migratory bird ID
November 7, 2007 11:48 AM   Subscribe

Please help me identify the birds I've been seeing paddling around Boston Harbor/Dorchester Bay these past few weeks. Snow white feathers on the back, dark otherwise. Don't know if it's some sort of duck or goose.

I started jogging around Columbia Point this past summer and got to know the gulls, ducks, and cormorants who live in the water there but a few weeks ago these beautiful birds appeared which I've been unable to identify. Brilliant white feathers on the back, dark feathers on the rest of the body, the kind of bill that extends pretty far around the head, bigger than a mallard, smaller than a canada goose. I've seen up to a half-dozen at a time diving and fishing along the shore. What are these birds?
posted by otio to Science & Nature (6 answers total)
They dive?

Maybe loons? More info would help - is the bill long and pointy, or rounded and shapped more like a mallard's? Is the head mostly dark, or mostly light? What sort of pattern does it have on the head (if there is one) - e.g., "spectacles", or a big, different-colored crown stripe, etc. A picture would be even better...
posted by rtha at 11:55 AM on November 7, 2007

Best answer: Oh, hey - looks like the common eider might hang out there. Might it be them? They're divers, and fairly large.
posted by rtha at 11:58 AM on November 7, 2007

Response by poster: Thanks for your help rtha. They do indeed dive. The bill is rounded and orangish like a mallard's except it extends farther around the head as I mentioned. The main distinguishing characteristic is the snow white feathers on the back. The head and rest of the body are dark and I haven't gotten close enough to see if it's black or dark green or if there are different shades of dark, etc. It's definitely not a loon but it could be a common eider though I'm not sure. They don't look anything like some of the pictures there but this picture looks pretty close actually. You could be right. I'll look into it and see if they're color patterns vary because the white on the birds I've seen definitely doesn't extend around the breast.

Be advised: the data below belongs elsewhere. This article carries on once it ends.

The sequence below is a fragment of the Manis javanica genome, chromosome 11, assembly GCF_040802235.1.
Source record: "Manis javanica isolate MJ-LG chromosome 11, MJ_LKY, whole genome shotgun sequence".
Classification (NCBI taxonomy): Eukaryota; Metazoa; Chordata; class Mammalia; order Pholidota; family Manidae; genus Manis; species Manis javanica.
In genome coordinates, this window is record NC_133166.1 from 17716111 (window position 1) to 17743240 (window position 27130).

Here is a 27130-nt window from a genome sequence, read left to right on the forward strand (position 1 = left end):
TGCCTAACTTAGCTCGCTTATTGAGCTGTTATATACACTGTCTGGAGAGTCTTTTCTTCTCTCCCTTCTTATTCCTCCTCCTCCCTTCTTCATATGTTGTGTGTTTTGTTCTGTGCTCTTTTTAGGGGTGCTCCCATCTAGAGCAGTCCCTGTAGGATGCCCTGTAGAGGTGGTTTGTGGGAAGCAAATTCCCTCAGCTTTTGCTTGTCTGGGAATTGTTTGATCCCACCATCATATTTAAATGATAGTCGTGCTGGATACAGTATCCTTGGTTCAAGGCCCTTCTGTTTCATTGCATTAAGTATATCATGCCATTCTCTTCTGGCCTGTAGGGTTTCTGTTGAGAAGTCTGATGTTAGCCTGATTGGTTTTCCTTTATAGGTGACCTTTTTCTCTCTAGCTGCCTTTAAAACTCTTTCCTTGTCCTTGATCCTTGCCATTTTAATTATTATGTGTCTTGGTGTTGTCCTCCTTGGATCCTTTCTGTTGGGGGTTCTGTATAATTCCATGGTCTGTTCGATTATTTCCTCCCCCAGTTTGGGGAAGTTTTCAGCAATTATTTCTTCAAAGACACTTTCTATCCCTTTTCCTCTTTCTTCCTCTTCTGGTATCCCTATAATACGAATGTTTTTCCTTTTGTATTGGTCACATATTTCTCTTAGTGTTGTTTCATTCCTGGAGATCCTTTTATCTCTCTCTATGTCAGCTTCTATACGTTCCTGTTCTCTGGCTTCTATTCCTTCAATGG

posted by otio at 12:12 PM on November 7, 2007

Response by poster: Looking into it more I think they are eiders. I had looked at eiders before but the example photographs were so different from what I saw. This beautiful specimen, for instance, bears almost no resemblance but this guy and this guy are more like it.
posted by otio at 12:34 PM on November 7, 2007

Yup, that's an eider! (I'm so jealous - when I lived in Boston, I cared not so much for birds; now I'm in SF, and I'm mad about them, and we have no eiders here!) They're likely in their "eclipse" plumage - that is, they're molting or have molted out of their breeding plumage and into something drabber, and at this time of year, may be in the process of molting from the drabber plumage back into their breeding plumage. Most ducks spend the winter in their breeding plumage, depending on if they migrate before or after molt. Yay for you - it looks like they're pretty common around there in the winter, according to Audubon's Christmas bird count records, so you'll probably get to see them in all their gorgeousness.
posted by rtha at 12:47 PM on November 7, 2007

Response by poster: Yeah, they are beautiful birds and I think they may be moving back into breeding plumage, as you surmise, because the plumage on their backs is spectacularly white at the moment just not much yet on the rest of the body.

I've never been much into birds myself but I've really enjoyed watching the cormorants as they fish. I saw one wrestle with an eel for a good minute before choking it down. A little repulsive but very entertaining.

Thanks for the help!
posted by otio at 1:01 PM on November 7, 2007

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